Hannibal got a slow start, but managed to find its footing and began to draw a dedicated following thanks a combination of strong writing, a strong cast, and strong cinematography. As a matter of fact, the following was enough to warrant an additional season for the infamous Hannibal Lecter’s morbid story to be told.
However Hannibal’s origins as a show was rooted in the kind of run-of-mill, crime of the week drama that shows like the Law & Order series are known for and that NBC basically built its prime time on. It was the backdrop of the Hannibal series that gave the show more potential mileage and allowed for it to develop earlier and faster than other known procedural dramas.
It was two years when Hannibal executive producer Bryan Fuller was praised by NBC for his work on the series. “We’re so proud of Bryan [Fuller]’s vision for a show that is richly textured, psychologically complex, and very compelling,” NBC Entertainment President Jennifer Salke said. “There are many great stories still to be told.” This was at the time Hannibal was green lit for a second season.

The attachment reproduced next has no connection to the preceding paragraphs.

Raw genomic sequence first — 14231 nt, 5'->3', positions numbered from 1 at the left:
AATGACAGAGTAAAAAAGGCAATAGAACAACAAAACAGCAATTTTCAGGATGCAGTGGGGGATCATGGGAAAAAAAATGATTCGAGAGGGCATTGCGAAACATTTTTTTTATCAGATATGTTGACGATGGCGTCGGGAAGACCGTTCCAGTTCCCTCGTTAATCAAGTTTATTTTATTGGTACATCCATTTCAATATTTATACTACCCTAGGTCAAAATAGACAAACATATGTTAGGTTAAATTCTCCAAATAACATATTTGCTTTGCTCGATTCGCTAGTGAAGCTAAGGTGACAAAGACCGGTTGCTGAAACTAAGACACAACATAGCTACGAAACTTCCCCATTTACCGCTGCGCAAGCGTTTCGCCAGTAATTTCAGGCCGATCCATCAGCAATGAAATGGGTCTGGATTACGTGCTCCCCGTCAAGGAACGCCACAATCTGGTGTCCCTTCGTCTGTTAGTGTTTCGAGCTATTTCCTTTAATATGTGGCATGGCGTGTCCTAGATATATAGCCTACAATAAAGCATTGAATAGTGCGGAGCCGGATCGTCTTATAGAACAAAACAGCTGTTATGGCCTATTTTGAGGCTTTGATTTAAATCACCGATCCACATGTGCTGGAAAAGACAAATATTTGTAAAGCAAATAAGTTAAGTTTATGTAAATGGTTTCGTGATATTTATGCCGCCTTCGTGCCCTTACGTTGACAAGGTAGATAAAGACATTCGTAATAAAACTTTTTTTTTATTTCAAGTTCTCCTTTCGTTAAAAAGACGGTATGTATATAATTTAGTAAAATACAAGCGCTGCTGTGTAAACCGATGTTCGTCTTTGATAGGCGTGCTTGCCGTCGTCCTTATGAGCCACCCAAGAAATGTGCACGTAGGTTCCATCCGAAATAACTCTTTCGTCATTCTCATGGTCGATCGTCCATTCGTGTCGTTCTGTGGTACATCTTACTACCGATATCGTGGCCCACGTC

NBC is known for canceling drama series with strong followings and long term potential such as Revolution, Heroes, and recently Constantine. The producers of the show are trying to save Hannibal from the chopping block with the #SaveHannibal campaign on Twitter. These show saving/show revival campaigns are rarely successful, but there are places for the show to go. Many are looking at Netflix and Hulu, but within the NBC Universal family of networks there’s a potential home in Syfy.
Hannibal is scheduled to end the third season September 3rd.